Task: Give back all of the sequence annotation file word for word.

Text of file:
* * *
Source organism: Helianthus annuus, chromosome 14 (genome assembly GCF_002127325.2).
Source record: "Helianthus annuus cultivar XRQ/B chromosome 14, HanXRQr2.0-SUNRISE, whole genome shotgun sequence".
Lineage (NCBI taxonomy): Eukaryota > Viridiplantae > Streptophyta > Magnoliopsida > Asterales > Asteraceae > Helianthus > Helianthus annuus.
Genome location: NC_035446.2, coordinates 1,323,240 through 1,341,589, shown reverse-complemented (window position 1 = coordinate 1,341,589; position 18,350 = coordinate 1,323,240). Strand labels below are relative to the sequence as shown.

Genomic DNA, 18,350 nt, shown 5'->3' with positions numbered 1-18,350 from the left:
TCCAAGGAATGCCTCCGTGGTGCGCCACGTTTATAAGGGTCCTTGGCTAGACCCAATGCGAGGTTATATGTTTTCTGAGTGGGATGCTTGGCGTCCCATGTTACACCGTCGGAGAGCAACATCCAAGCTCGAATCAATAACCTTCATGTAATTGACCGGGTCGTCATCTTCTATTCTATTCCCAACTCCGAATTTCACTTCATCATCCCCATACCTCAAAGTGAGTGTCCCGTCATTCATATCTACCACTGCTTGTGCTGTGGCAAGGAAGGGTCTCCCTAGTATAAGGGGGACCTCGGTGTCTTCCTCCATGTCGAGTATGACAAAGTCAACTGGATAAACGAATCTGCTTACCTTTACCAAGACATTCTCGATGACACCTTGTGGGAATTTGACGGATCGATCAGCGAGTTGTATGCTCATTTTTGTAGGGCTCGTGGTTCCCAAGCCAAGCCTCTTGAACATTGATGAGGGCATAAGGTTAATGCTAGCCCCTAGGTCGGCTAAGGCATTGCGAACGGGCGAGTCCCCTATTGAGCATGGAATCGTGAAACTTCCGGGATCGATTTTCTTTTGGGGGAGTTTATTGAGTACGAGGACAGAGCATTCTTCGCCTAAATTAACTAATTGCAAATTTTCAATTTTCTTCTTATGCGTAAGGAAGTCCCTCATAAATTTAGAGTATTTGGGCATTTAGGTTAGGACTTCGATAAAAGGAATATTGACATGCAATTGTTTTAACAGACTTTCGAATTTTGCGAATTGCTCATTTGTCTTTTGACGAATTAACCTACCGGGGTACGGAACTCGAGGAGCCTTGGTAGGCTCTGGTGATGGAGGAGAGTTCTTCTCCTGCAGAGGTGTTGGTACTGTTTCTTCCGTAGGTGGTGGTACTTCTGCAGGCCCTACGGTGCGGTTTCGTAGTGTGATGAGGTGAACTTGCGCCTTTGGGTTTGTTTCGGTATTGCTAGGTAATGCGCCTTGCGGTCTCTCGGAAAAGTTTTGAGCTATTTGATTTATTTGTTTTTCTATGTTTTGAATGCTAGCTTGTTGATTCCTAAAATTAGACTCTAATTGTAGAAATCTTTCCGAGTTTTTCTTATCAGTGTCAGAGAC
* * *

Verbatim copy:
Source organism: Helianthus annuus, chromosome 14 (genome assembly GCF_002127325.2).
Source record: "Helianthus annuus cultivar XRQ/B chromosome 14, HanXRQr2.0-SUNRISE, whole genome shotgun sequence".
Lineage (NCBI taxonomy): Eukaryota > Viridiplantae > Streptophyta > Magnoliopsida > Asterales > Asteraceae > Helianthus > Helianthus annuus.
Genome location: NC_035446.2, coordinates 1,323,240 through 1,341,589, shown reverse-complemented (window position 1 = coordinate 1,341,589; position 18,350 = coordinate 1,323,240). Strand labels below are relative to the sequence as shown.

Genomic DNA, 18,350 nt, shown 5'->3' with positions numbered 1-18,350 from the left:
TCCAAGGAATGCCTCCGTGGTGCGCCACGTTTATAAGGGTCCTTGGCTAGACCCAATGCGAGGTTATATGTTTTCTGAGTGGGATGCTTGGCGTCCCATGTTACACCGTCGGAGAGCAACATCCAAGCTCGAATCAATAACCTTCATGTAATTGACCGGGTCGTCATCTTCTATTCTATTCCCAACTCCGAATTTCACTTCATCATCCCCATACCTCAAAGTGAGTGTCCCGTCATTCATATCTACCACTGCTTGTGCTGTGGCAAGGAAGGGTCTCCCTAGTATAAGGGGGACCTCGGTGTCTTCCTCCATGTCGAGTATGACAAAGTCAACTGGATAAACGAATCTGCTTACCTTTACCAAGACATTCTCGATGACACCTTGTGGGAATTTGACGGATCGATCAGCGAGTTGTATGCTCATTTTTGTAGGGCTCGTGGTTCCCAAGCCAAGCCTCTTGAACATTGATGAGGGCATAAGGTTAATGCTAGCCCCTAGGTCGGCTAAGGCATTGCGAACGGGCGAGTCCCCTATTGAGCATGGAATCGTGAAACTTCCGGGATCGATTTTCTTTTGGGGGAGTTTATTGAGTACGAGGACAGAGCATTCTTCGCCTAAATTAACTAATTGCAAATTTTCAATTTTCTTCTTATGCGTAAGGAAGTCCCTCATAAATTTAGAGTATTTGGGCATTTAGGTTAGGACTTCGATAAAAGGAATATTGACATGCAATTGTTTTAACAGACTTTCGAATTTTGCGAATTGCTCATTTGTCTTTTGACGAATTAACCTACCGGGGTACGGAACTCGAGGAGCCTTGGTAGGCTCTGGTGATGGAGGAGAGTTCTTCTCCTGCAGAGGTGTTGGTACTGTTTCTTCCGTAGGTGGTGGTACTTCTGCAGGCCCTACGGTGCGGTTTCGTAGTGTGATGAGGTGAACTTGCGCCTTTGGGTTTGTTTCGGTATTGCTAGGTAATGCGCCTTGCGGTCTCTCGGAAAAGTTTTGAGCTATTTGATTTATTTGTTTTTCTATGTTTTGAATGCTAGCTTGTTGATTCCTAAAATTAGACTCTAATTGTAGAAATCTTTCCGAGTTTTTCTTATCAGTGTCAGAGAC